The Gods Themselves by Isaac Asimov


Science Fiction

The Gods Themselves The Gods ThemselvesIsaac Asimov; Spectra 1990WorldCatDr. Frederick Hallum discovered the Electron Pump, a machine that brings in electrons from a parallel universe while sending protons over to the other universe. Now the Earth has an unlimited source of nearly free energy. Dr. Peter Lamont is afraid that the Sun is being affected by the input from the Pump. He is predicting the Pump will make the Sun explode. No one will listen to him.

Dua is the Emotional Being of a triad of Soft Ones in the parallel universe on the other side of the pump. Odeen and Tritt, the Rational and Parental Beings of her triad do not understand her. Odeen communicates with the Hard Ones, the other life on their planet. The Hard Ones invented the pump and shipped the technology through the dimensions to Earth. Dua, despite being an Emotional, realizes that the Pump could destroy the Universe on the other side. She rages against the selfishness of the Hard Ones.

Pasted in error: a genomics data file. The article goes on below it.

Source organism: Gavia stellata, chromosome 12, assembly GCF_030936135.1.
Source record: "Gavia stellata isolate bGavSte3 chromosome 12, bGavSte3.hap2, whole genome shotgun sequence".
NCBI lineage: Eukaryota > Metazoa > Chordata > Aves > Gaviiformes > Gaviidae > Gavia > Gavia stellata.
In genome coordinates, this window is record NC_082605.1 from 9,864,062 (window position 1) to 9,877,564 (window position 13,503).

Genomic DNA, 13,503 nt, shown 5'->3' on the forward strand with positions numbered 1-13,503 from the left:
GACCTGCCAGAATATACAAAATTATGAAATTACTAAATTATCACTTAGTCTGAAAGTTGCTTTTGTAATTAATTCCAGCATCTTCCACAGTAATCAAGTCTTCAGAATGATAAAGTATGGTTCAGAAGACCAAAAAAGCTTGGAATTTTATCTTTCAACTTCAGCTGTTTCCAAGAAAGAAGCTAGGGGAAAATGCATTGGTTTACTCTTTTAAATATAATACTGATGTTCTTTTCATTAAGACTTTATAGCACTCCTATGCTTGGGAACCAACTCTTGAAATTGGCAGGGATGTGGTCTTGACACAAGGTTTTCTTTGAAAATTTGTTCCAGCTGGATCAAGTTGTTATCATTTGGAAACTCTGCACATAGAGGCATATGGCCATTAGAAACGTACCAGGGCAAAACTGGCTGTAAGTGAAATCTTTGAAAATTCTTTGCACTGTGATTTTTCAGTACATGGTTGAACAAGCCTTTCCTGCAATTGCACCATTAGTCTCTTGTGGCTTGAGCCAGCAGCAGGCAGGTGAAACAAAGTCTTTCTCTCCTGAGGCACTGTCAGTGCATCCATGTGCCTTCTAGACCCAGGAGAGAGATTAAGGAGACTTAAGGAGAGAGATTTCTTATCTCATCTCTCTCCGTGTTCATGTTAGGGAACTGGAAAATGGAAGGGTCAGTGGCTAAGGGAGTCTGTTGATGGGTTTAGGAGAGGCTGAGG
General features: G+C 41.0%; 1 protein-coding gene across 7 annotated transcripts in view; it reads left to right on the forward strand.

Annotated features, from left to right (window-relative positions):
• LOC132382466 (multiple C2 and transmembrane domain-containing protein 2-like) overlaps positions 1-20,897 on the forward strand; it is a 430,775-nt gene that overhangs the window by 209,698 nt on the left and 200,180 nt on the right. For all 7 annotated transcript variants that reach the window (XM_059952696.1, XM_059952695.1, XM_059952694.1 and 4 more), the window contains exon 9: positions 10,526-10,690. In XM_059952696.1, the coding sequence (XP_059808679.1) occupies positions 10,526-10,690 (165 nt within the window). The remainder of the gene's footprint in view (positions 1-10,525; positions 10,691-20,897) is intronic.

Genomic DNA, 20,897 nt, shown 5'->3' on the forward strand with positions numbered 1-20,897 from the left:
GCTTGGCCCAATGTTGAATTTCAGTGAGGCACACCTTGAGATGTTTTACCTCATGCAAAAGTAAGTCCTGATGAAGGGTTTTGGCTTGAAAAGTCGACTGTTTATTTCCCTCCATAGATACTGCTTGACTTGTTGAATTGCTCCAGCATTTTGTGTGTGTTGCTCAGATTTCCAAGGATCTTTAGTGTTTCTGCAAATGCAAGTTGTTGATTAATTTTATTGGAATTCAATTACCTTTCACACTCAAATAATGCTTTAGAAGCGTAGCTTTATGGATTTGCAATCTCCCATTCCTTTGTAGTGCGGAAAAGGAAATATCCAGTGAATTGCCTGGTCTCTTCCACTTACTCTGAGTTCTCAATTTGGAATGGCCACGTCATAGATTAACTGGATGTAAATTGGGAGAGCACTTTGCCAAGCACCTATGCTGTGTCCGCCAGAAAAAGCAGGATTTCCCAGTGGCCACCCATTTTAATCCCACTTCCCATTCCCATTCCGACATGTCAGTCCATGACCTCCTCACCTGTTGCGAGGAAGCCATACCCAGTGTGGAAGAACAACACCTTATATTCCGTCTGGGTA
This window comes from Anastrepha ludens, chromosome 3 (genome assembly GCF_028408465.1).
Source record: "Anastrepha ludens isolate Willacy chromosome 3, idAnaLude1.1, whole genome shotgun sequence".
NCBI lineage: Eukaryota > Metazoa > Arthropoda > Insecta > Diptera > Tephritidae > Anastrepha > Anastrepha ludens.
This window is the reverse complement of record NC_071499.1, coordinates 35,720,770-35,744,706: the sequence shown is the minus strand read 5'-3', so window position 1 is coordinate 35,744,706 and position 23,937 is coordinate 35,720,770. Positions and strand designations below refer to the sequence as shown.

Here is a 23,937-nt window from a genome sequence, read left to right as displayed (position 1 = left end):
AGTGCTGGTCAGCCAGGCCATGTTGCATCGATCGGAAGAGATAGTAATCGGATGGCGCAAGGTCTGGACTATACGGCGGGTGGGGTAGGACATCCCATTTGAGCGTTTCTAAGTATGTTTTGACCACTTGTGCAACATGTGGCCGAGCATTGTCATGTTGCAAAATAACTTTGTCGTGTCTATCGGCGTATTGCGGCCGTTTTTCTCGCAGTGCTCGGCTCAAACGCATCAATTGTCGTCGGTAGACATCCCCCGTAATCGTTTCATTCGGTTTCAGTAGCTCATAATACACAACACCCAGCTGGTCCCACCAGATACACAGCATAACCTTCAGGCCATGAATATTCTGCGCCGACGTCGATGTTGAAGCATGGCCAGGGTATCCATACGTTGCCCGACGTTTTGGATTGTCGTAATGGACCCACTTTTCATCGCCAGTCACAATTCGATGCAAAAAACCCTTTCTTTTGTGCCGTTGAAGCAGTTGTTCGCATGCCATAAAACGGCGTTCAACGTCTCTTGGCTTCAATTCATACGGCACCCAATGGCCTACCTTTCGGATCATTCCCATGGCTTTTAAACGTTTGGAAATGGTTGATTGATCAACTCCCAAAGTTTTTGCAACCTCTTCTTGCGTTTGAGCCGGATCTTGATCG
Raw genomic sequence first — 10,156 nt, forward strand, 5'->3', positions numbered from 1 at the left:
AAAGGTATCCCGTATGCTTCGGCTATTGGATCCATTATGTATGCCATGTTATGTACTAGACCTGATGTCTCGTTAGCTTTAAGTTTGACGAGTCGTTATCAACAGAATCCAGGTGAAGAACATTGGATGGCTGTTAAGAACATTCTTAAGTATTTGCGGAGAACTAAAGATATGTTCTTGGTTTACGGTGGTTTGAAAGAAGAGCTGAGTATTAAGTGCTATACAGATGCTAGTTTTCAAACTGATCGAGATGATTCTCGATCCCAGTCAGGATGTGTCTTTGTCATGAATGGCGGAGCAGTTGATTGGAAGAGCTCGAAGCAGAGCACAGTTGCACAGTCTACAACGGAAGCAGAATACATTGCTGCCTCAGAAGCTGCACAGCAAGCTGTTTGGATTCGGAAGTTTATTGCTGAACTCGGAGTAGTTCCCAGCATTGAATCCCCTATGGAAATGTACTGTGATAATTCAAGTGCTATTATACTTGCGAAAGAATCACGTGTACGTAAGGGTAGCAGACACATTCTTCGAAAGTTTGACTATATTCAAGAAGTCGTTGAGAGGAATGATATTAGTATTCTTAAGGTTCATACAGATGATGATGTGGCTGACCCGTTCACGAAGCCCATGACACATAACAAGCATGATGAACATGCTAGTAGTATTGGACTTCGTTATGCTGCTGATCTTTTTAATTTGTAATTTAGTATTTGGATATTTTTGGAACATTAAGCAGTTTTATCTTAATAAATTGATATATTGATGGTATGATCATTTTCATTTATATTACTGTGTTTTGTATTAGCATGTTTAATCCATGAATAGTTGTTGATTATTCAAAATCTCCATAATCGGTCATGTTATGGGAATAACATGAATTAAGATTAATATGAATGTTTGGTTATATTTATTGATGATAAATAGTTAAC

This is a fascinating hard science fiction novel. Since I know nothing about physics I don’t know if the theory is sound, but it sounds good to me. At the beginning of the book the Electron Pump is already in place and established. Crying “Wolf” against the pump is ignored. No one wants to lose cheap, inexhaustible energy. Is the pump really dangerous? Or does Lamont have a grudge against Hallum? How can Dua help save the “other Universe” from her world? This is an enjoyable book soundly written.

More books by Isaac Asimov

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